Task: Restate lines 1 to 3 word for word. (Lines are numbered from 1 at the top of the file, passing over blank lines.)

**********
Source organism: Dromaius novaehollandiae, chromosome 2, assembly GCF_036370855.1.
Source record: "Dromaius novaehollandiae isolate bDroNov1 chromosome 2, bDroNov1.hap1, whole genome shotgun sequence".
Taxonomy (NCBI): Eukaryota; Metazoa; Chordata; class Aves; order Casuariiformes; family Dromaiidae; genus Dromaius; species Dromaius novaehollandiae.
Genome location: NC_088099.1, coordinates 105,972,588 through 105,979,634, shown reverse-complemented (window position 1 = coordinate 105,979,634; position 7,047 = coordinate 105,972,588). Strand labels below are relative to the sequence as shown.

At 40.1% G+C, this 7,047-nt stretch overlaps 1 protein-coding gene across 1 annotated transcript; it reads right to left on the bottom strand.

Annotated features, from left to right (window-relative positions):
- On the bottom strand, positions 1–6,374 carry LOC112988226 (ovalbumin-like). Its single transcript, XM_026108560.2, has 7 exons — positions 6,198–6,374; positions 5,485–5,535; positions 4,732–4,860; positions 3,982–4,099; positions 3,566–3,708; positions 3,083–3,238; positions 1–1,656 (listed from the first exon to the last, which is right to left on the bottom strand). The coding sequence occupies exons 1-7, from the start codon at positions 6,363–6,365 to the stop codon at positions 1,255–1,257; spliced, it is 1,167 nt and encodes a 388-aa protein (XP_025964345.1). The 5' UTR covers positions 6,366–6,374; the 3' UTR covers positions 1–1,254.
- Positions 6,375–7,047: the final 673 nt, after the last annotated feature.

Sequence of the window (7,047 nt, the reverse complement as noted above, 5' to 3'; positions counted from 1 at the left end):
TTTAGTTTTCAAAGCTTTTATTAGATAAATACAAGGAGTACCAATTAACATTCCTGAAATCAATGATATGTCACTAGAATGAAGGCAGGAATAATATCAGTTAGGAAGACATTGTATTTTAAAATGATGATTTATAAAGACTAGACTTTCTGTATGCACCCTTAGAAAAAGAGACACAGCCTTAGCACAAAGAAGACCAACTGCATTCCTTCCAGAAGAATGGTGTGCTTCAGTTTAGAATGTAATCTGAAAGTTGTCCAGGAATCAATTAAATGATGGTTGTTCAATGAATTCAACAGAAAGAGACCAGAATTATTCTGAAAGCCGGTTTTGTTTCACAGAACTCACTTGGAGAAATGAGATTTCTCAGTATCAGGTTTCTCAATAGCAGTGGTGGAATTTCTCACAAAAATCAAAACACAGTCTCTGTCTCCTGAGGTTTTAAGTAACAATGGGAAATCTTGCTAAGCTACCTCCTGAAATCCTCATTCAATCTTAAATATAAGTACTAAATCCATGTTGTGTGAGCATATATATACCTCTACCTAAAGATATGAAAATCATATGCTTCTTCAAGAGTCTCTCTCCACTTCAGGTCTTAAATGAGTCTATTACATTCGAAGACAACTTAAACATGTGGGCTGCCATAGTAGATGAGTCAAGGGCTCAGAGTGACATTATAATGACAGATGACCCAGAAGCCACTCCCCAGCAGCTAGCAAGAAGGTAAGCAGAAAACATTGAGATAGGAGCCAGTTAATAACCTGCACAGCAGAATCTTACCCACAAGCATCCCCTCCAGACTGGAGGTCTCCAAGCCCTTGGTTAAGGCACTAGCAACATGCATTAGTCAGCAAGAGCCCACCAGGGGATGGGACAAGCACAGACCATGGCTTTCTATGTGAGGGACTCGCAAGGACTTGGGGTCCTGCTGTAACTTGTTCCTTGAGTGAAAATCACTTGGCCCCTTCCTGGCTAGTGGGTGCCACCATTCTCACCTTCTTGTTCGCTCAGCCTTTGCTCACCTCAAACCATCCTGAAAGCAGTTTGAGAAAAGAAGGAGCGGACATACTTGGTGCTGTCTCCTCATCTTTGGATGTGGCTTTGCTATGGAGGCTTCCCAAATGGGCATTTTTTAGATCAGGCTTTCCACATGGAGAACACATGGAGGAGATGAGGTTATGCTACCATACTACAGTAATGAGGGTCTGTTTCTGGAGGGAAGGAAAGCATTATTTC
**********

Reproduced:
Source organism: Dromaius novaehollandiae, chromosome 2, assembly GCF_036370855.1.
Source record: "Dromaius novaehollandiae isolate bDroNov1 chromosome 2, bDroNov1.hap1, whole genome shotgun sequence".
Taxonomy (NCBI): Eukaryota; Metazoa; Chordata; class Aves; order Casuariiformes; family Dromaiidae; genus Dromaius; species Dromaius novaehollandiae.